The record reveals the following undisputed facts. Roger and Linda are deaf, but their six children, including Priscilla and Shaun (the decedent), can or could hear. (L. Durand Dep. 31.) The children learned to communicate with Roger and Linda through a combination of speaking/lip-reading, Pidgin (a simplified form of non-verbal communication), and American Sign Language (“ASL”). (Id.) Thus, they are able to communicate even though they have received no formal sign-language training. Roger and Linda also used e-mail to communicate, and Linda used a “Sidekick” mobile phone to send e-mails and text messages. (Id.)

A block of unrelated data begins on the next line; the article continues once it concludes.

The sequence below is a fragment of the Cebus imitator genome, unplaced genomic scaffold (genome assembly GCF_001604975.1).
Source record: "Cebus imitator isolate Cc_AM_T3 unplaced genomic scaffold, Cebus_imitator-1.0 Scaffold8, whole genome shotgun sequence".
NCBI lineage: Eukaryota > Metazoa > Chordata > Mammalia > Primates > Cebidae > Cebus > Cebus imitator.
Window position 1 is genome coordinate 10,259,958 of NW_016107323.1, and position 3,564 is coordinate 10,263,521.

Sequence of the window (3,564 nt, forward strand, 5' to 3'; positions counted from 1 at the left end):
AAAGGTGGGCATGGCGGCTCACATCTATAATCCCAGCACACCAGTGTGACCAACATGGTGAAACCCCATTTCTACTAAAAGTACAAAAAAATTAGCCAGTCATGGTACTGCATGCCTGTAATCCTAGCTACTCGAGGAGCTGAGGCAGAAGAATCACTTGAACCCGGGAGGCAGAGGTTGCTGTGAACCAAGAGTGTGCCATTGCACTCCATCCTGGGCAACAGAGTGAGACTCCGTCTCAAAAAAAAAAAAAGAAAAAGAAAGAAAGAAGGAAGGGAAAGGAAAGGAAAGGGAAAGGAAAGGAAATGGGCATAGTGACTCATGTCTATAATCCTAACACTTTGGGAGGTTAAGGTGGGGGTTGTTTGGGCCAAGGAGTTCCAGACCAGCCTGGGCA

Roger and each of the Durand children suffer from Marfan syndrome in various degrees.[2] (R. Durand Dep. 42; L. Durand Dep. 38.) Shaun was first diagnosed at the age of seven. (L. Durand Dep. 37.) By early 2013, he had undergone two major heart surgeries and been diagnosed with congestive heart failure. (Id. 43, 47-49.) Linda was aware of his diagnosis and was present for both surgeries. (Id. 48.) On February 11, 2013, Shaun, who was then 31 years old, executed a health care directive designating Priscilla to “represent [his] wishes and make [his] health care decisions” in the event he was unable to do so. (Frantzen Aff. Ex 9.) He further indicated he “would not want Roger, Linda, or Pauline Durand present” if he was near death. (Id.)